Does premarital sex lay the foundations for marriage?

Over the weekend, as we wrestled with the Christian teaching on sexuality through the book of Genesis, I was asked this excellent question: ‘Can sex serve in the premarital cultivation of a relationship leading to marriage?’

While the answer to most questions to do with human nature are usually complex and nuanced, this is an exception.  The answer is: no way. Niet.  Nein.  Never.  You see, sex before marriage cultivates precisely those relational qualities that are inimical to a lasting, healthy marriage.  That’s not saying that marriages following sexual relations must fail; rather that they have a much greater hurdle to overcome.  Let me explain.

For the last 30 years, sociologists have been talking about something called commodification.  Commodification is a process by which social relations are reduced to economic exchange or consumer relations.   I exchange one thing, and in return receive something else.  It’s a relationship in which I am there for the product, not the person.  If the price gets too high or the quality drops, or I just decide to buy somewhere else, I am entirely free to move on.  Some years ago I stopped going to a local cafe because I decided I just didn’t like the coffee.

That’s not the way we’ve historically run social relations.  Social relations tend to presume a kind of commitment, which means I will stay in the relation regardless of whether it is meeting my particular needs at the moment.  However, in our culture, sex has been moved from the realm of social relations to the realm of consumer relations.

However, the bible says that you should never commodify sex.  A section of the book of Proverbs is a poem about male sexuality:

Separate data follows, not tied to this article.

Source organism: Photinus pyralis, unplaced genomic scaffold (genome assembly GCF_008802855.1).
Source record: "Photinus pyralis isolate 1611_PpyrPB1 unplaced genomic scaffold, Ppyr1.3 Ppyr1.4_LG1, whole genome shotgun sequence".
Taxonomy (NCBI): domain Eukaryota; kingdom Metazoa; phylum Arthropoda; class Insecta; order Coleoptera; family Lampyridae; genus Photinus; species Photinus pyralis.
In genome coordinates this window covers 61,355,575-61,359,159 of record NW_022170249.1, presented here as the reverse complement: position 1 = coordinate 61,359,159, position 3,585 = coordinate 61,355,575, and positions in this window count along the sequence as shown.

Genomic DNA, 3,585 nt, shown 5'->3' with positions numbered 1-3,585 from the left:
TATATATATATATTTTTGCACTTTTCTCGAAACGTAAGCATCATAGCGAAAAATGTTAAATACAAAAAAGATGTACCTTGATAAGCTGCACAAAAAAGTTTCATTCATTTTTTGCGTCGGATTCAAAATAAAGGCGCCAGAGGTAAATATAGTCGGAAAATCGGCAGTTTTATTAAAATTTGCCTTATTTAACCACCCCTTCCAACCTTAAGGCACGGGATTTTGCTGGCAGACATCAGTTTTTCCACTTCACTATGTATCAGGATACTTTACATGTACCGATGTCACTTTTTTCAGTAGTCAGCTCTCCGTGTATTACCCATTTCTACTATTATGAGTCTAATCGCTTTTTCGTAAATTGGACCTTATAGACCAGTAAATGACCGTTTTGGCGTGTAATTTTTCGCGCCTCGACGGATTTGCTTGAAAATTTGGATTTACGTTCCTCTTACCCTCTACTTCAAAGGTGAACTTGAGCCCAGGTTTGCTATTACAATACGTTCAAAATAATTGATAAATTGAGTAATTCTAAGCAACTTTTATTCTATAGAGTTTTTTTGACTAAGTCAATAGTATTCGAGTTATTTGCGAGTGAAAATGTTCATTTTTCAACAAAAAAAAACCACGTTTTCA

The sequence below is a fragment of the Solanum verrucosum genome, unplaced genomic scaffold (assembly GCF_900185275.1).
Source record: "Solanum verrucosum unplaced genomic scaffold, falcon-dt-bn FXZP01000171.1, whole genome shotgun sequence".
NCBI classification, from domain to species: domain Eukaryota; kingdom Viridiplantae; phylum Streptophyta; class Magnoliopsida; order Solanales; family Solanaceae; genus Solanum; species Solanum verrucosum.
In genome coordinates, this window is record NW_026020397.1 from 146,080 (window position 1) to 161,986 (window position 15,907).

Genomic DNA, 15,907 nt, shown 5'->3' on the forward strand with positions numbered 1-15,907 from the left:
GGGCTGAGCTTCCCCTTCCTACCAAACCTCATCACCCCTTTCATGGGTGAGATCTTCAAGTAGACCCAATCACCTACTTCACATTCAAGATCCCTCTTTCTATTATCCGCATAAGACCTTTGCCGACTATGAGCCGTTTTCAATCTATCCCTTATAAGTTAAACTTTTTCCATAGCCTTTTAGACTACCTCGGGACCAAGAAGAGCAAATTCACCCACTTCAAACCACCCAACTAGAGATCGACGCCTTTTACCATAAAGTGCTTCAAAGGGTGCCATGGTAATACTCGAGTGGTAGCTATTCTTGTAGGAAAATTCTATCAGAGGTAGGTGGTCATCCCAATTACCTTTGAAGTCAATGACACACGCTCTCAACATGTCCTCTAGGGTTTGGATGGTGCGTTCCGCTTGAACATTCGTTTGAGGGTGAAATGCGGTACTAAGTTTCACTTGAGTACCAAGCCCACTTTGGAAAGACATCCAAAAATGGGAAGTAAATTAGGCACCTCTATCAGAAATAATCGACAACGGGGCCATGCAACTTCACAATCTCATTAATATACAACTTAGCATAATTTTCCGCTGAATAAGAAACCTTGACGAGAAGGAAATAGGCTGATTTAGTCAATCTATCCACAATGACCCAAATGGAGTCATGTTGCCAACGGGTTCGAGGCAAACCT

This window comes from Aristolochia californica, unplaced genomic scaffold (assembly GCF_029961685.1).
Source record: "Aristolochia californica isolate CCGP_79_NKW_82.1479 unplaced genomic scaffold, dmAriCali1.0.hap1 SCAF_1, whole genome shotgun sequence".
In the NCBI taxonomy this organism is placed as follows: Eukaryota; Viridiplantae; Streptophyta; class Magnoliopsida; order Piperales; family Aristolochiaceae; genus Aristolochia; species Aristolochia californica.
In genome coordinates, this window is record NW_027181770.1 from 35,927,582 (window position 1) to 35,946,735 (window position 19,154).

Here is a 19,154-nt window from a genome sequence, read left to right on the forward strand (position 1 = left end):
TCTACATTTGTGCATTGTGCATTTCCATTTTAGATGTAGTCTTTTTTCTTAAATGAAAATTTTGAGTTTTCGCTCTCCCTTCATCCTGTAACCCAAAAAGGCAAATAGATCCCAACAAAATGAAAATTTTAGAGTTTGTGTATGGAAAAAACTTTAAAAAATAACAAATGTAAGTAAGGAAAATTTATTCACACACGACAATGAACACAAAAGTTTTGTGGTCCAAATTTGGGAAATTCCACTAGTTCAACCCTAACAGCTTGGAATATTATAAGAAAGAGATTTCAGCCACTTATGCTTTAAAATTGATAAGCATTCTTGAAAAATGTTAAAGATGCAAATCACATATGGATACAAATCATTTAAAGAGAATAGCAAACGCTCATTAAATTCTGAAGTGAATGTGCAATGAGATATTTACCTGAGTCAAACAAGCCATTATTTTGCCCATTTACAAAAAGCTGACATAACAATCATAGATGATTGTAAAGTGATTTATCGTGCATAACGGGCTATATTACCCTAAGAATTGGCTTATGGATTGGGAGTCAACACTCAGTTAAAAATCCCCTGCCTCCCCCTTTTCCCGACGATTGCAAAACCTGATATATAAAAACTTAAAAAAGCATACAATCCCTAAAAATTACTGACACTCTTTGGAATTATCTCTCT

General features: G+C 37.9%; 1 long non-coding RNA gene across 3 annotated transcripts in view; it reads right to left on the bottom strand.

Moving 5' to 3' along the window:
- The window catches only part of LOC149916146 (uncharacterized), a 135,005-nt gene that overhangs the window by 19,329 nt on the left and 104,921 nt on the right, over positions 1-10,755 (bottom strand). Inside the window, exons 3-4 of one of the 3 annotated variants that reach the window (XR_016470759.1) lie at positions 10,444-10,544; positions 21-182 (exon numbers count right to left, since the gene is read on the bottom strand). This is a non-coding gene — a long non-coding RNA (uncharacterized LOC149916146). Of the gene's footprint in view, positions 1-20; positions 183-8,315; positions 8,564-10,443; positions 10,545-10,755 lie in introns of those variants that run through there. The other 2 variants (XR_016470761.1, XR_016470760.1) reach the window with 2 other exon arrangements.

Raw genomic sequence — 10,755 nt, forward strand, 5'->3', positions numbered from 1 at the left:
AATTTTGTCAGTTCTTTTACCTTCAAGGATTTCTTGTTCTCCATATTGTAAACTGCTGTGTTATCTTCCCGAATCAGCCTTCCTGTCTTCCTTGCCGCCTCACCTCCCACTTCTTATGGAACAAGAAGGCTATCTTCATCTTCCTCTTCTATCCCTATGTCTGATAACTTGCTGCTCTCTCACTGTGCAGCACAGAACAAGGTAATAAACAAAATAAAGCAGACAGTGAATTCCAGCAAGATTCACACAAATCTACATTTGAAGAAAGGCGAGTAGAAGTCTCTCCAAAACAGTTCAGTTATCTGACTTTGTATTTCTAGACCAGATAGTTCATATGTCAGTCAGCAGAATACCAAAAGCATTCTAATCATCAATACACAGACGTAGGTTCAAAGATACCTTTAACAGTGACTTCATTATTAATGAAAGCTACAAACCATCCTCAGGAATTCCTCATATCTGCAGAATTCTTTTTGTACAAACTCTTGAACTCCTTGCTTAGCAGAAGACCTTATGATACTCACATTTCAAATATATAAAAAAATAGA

Prov 5:15     Drink water from your own cistern,
running water from your own well.
16 Should your springs overflow in the streets,
your streams of water in the public squares?
17 Let them be yours alone,
never to be shared with strangers.
18 May your fountain be blessed,
and may you rejoice in the wife of your youth.
19 A loving doe, a graceful deer—
may her breasts satisfy you always,
may you ever be intoxicated with her love.

Do you see what is being said here?  The author is saying that sex is not something which you just put out there.  Casual sex is out and sex with people outside of marriage is out.  You should never ‘commodify’ sex by abstracting it from the whole person.  You must never give somebody your sexuality, your body, without giving them your whole self. And you must never receive sexuality, someone’s body, unless you receive their whole self.

What do we mean by “receiving the whole self”?  We mean marriage.

If you’re having sex with somebody with whom you aren’t married, you have held onto control over your own life.  You’re not sharing control of your money, your space and yourself.  You have retained the right to make your own decisions.  And if you are not married, not only have you not given yourself, but you haven’t truly received the other person, either.  You’ve received their sex, but not all their problems, all their flaws, all their needs.  You haven’t sworn to make them your responsibility.

Do you see how this cultivates precisely the kind of selfishness that will weaken the character required to make marriage both delightful and lasting?  Sex before marriage trains us to receive those things which are easily and pleasantly received, without taking responsibility for those things which are hard.  It teaches us to expect benefits without paying costs.  How can that be good preparation for promising to love and cherish the other, as we promise at Barneys?:

For better for worse,
For richer for poorer,
In sickness and in health

(Some of this material is drawn from a sermon on sexuality by Timothy Keller of Redeemer Presbyterian Church.)


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